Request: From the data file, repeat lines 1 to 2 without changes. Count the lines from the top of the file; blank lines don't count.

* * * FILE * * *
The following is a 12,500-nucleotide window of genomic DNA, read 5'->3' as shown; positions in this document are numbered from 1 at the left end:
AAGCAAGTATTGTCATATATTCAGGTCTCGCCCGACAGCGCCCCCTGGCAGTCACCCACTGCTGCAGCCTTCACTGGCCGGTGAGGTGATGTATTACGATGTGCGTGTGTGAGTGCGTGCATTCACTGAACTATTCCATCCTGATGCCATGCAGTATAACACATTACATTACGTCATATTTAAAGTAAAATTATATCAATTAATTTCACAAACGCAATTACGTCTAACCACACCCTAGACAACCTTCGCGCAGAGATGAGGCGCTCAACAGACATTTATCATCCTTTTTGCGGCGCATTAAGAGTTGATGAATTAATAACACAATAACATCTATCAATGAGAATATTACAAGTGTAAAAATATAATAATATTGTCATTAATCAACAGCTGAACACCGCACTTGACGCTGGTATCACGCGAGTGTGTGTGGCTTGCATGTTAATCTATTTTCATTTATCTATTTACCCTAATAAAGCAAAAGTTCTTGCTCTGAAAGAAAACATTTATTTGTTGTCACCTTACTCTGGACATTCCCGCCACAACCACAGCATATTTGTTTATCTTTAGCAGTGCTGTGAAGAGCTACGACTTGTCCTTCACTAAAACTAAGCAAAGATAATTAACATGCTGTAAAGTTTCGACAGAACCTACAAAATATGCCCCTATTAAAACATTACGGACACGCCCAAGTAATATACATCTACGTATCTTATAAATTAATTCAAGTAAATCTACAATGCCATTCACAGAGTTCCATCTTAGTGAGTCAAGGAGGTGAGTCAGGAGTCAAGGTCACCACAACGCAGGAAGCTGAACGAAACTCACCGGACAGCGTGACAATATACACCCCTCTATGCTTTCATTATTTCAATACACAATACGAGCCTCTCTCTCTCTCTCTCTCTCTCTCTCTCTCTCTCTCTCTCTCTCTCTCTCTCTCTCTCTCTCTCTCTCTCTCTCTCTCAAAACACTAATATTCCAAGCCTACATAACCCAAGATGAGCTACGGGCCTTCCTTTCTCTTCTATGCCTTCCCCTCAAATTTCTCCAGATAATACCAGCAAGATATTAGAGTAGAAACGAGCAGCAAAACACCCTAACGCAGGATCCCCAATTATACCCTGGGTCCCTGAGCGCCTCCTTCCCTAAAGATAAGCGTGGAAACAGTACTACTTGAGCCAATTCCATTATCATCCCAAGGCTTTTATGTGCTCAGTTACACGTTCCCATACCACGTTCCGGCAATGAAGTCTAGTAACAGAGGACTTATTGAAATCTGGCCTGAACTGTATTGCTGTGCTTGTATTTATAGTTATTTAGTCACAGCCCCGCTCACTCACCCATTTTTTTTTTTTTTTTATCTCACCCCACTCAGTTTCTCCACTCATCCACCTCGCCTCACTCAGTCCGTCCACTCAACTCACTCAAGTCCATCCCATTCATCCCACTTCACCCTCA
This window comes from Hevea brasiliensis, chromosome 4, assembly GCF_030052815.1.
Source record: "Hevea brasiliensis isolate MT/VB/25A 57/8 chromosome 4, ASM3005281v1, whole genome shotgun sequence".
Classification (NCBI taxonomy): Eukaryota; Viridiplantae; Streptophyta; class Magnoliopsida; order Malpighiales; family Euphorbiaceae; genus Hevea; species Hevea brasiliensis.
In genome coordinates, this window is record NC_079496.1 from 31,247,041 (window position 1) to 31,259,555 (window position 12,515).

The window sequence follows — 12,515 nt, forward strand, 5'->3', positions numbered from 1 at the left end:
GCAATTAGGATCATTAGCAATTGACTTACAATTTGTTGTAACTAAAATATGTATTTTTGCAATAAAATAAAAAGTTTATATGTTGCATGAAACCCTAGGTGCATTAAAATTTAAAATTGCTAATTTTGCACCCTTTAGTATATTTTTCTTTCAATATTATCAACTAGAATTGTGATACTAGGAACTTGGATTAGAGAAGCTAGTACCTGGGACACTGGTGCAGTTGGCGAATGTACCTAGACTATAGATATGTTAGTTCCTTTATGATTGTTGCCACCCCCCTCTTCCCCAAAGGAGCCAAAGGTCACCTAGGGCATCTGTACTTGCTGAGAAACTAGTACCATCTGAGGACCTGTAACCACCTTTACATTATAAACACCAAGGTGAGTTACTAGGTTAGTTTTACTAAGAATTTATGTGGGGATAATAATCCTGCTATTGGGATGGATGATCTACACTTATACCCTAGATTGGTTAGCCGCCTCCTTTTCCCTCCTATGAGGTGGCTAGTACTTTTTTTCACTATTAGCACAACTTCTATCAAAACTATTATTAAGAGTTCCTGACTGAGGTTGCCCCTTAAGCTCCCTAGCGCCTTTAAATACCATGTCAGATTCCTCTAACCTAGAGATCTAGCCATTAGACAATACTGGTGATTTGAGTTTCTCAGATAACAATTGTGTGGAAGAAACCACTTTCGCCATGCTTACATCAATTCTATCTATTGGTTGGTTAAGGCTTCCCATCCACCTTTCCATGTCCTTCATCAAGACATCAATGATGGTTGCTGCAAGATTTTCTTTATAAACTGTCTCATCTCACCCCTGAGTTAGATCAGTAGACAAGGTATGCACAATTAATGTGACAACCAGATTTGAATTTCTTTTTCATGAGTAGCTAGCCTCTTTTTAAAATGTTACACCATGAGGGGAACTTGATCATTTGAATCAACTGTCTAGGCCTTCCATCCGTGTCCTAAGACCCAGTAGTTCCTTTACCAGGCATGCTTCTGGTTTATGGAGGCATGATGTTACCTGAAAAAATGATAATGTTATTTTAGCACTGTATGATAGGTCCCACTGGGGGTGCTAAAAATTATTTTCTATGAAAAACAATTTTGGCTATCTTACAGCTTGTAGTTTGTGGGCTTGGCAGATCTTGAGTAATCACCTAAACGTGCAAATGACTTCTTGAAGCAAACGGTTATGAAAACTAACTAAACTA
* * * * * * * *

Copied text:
The following is a 12,500-nucleotide window of genomic DNA, read 5'->3' as shown; positions in this document are numbered from 1 at the left end:
AAGCAAGTATTGTCATATATTCAGGTCTCGCCCGACAGCGCCCCCTGGCAGTCACCCACTGCTGCAGCCTTCACTGGCCGGTGAGGTGATGTATTACGATGTGCGTGTGTGAGTGCGTGCATTCACTGAACTATTCCATCCTGATGCCATGCAGTATAACACATTACATTACGTCATATTTAAAGTAAAATTATATCAATTAATTTCACAAACGCAATTACGTCTAACCACACCCTAGACAACCTTCGCGCAGAGATGAGGCGCTCAACAGACATTTATCATCCTTTTTGCGGCGCATTAAGAGTTGATGAATTAATAACACAATAACATCTATCAATGAGAATATTACAAGTGTAAAAATATAATAATATTGTCATTAATCAACAGCTGAACACCGCACTTGACGCTGGTATCACGCGAGTGTGTGTGGCTTGCATGTTAATCTATTTTCATTTATCTATTTACCCTAATAAAGCAAAAGTTCTTGCTCTGAAAGAAAACATTTATTTGTTGTCACCTTACTCTGGACATTCCCGCCACAACCACAGCATATTTGTTTATCTTTAGCAGTGCTGTGAAGAGCTACGACTTGTCCTTCACTAAAACTAAGCAAAGATAATTAACATGCTGTAAAGTTTCGACAGAACCTACAAAATATGCCCCTATTAAAACATTACGGACACGCCCAAGTAATATACATCTACGTATCTTATAAATTAATTCAAGTAAATCTACAATGCCATTCACAGAGTTCCATCTTAGTGAGTCAAGGAGGTGAGTCAGGAGTCAAGGTCACCACAACGCAGGAAGCTGAACGAAACTCACCGGACAGCGTGACAATATACACCCCTCTATGCTTTCATTATTTCAATACACAATACGAGCCTCTCTCTCTCTCTCTCTCTCTCTCTCTCTCTCTCTCTCTCTCTCTCTCTCTCTCTCTCTCTCTCTCTCTCTCTCTCTCAAAACACTAATATTCCAAGCCTACATAACCCAAGATGAGCTACGGGCCTTCCTTTCTCTTCTATGCCTTCCCCTCAAATTTCTCCAGATAATACCAGCAAGATATTAGAGTAGAAACGAGCAGCAAAACACCCTAACGCAGGATCCCCAATTATACCCTGGGTCCCTGAGCGCCTCCTTCCCTAAAGATAAGCGTGGAAACAGTACTACTTGAGCCAATTCCATTATCATCCCAAGGCTTTTATGTGCTCAGTTACACGTTCCCATACCACGTTCCGGCAATGAAGTCTAGTAACAGAGGACTTATTGAAATCTGGCCTGAACTGTATTGCTGTGCTTGTATTTATAGTTATTTAGTCACAGCCCCGCTCACTCACCCATTTTTTTTTTTTTTTTATCTCACCCCACTCAGTTTCTCCACTCATCCACCTCGCCTCACTCAGTCCGTCCACTCAACTCACTCAAGTCCATCCCATTCATCCCACTTCACCCTCA